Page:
Ayurveda

Ayurveda - some basic concepts
Ayurveda provides us with the oldest recorded form of medicine. It is loosely referred to as ‘the mother of all forms of medicine’. The original principles of Ayurveda were developed by the great Indian sages (rishis) many thousands of years ago. Ayur (or ayus) means ‘life’ and veda and means ‘knowledge’. So Ayurveda is the study of the knowledge of life.

The Ayurvedic approach to health and wellbeing is based on the concept that there is a deep connection between mind, body and spirit. The philosophy of Ayurveda states that there is no separation between the physical body and the mind. One cannot maintain physical health if the mind is unhappy. Ayurveda has a spiritual basis, and encourages individuals to embrace healthy spiritual practices.

“Restoring wholeness in body, mind and spirit is what we are all seeking, both individually and collectively.” says Frawley

Ayurveda acknowledges an inextricable connection between humans and everything else in the universe. It is not surprising then that Ayurveda strongly advocates that we embrace a harmonious and respectful relationship with Nature. Ayurvedic medicine is based on the Laws of Nature and utilises naturally occurring substances for healing purposes. These include herbs, vegetable oils, essential oils, minerals and gemstones.

Physical and mental health will be preserved as long as the doshas maintain their dynamic balance. In the Ayurvedic system of medicine, illness is perceived as a deviation from the optimum balance of vata, pitta and kapha. This deviation results from the aggravation of one or more of the doshas. The resulting imbalance is called vikruti (or vikriti). Individuals will manifest vikruti in a variety of unique ways.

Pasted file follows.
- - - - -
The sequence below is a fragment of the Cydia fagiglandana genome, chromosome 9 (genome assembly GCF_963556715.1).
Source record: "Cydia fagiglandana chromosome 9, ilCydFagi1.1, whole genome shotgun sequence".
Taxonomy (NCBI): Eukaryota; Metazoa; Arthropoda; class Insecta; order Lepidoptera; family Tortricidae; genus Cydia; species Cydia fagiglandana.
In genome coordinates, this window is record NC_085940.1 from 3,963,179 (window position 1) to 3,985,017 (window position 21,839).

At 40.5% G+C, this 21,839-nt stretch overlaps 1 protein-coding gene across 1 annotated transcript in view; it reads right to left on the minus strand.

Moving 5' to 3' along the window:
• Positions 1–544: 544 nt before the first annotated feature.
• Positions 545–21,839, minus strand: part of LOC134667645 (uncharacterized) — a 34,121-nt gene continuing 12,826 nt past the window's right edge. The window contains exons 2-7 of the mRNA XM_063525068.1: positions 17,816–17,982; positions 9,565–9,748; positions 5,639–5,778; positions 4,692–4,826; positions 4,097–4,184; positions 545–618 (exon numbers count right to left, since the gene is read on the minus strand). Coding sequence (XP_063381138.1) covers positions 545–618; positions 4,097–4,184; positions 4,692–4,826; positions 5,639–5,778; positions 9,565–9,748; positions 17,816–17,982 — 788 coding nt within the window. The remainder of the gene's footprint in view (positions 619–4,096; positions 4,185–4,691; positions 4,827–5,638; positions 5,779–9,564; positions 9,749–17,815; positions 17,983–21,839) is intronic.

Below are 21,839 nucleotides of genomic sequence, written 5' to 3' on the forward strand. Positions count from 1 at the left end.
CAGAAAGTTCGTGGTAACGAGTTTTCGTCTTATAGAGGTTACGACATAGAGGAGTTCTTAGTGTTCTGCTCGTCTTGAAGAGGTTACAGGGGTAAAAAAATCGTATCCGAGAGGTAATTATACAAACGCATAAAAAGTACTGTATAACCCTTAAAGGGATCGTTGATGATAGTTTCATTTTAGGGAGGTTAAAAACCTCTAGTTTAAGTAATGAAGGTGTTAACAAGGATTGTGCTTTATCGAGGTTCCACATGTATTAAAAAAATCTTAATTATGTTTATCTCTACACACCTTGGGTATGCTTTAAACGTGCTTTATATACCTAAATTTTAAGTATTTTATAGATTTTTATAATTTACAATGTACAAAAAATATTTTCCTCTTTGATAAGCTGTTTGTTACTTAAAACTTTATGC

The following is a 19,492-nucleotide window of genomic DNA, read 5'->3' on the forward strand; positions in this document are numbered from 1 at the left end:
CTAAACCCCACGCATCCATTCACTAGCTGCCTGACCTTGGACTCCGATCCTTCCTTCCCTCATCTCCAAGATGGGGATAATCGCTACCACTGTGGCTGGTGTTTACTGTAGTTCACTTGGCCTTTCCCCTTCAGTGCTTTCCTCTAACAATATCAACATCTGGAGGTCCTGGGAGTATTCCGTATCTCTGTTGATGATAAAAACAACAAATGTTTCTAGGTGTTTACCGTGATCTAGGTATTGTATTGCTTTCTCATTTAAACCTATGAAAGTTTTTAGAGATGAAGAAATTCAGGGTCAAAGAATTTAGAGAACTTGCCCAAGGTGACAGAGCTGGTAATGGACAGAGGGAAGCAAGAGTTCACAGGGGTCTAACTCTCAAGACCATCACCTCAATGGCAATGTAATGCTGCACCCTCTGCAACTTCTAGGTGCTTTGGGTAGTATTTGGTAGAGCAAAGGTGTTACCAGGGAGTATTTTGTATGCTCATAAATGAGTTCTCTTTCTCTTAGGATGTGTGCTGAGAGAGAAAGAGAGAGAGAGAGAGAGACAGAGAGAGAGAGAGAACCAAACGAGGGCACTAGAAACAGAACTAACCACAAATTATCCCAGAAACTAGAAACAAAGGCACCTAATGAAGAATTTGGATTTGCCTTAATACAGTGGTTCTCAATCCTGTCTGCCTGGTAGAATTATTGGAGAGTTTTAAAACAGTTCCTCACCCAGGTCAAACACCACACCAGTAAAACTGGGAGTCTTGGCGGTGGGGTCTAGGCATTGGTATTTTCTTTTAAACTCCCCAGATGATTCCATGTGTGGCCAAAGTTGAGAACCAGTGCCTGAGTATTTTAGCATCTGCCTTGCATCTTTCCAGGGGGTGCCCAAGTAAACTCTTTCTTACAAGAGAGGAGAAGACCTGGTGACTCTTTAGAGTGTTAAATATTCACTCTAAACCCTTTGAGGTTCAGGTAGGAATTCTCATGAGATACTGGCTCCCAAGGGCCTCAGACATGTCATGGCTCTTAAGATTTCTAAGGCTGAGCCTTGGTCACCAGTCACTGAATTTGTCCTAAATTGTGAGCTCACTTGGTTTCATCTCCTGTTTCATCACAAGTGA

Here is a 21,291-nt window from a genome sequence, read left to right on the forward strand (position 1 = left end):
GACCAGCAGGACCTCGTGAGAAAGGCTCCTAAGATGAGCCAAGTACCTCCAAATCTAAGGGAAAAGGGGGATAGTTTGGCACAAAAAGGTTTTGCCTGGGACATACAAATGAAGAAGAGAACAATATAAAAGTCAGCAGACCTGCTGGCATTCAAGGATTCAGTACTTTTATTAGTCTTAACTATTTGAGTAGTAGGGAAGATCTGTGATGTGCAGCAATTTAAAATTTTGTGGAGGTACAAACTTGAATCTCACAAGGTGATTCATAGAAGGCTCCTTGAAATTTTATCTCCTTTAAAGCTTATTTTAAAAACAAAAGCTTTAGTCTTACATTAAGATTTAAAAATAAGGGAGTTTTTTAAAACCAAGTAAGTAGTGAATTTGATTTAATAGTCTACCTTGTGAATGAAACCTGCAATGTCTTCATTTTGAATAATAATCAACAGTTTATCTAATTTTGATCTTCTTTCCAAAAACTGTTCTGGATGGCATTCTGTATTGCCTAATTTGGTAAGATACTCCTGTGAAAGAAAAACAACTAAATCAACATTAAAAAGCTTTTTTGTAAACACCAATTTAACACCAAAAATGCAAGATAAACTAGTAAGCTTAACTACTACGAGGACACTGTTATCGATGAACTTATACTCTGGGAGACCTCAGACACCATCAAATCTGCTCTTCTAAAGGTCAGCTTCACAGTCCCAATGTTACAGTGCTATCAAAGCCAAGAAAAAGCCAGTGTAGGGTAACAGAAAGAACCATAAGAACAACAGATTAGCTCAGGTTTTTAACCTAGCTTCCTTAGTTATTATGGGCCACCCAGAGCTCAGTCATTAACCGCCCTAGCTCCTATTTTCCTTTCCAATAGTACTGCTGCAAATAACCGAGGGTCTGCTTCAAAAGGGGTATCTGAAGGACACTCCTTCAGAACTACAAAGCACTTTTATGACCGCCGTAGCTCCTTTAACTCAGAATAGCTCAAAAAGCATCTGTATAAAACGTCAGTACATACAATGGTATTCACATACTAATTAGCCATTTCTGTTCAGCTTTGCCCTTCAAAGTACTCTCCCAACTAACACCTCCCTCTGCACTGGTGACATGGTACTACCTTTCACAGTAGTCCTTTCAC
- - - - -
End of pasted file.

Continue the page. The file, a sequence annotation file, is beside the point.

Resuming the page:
Western medicine focuses on treating illness. With Ayurveda the emphasis is on prevention of illness rather than cure. Most of us are constantly exposed to a multitude of physical and mental pollutants. These pollutants can be caused by internal and external factors e.g. inappropriate dietary regimes, over or under exercise, emotional and mental stress, environmental pollutants. Even different climatic conditions and our age can affect our delicate doshic balance.

 

“In Ayurvedic medicine, prevention starts with a lifestyle that is in harmony with the changing cycles of nature.” Dr. John Douillard 3

As part of the preventative strategy, Ayurveda provides guidelines for wholesome daily living practices that will support an individual’s prakruti and help them to maintain homeostasis. These practices include dietary regimes, exercise (usually yoga), meditation and self-massage.

The following is a summary of the main benefits of this dynamic therapy.

Marma therapy:
• removes energy blockages and improves energy flow
• releases and eliminates stored wastes and toxins
• helps release stored negative emotions
• helps with stress reduction (calms the mind and emotions)
• eases fatigue and helps energise
• helps restore doshic balance
• treats specific health issues
• maintains health and aids prophylaxis
• assists rejuvenation therapy
• gives pain relief

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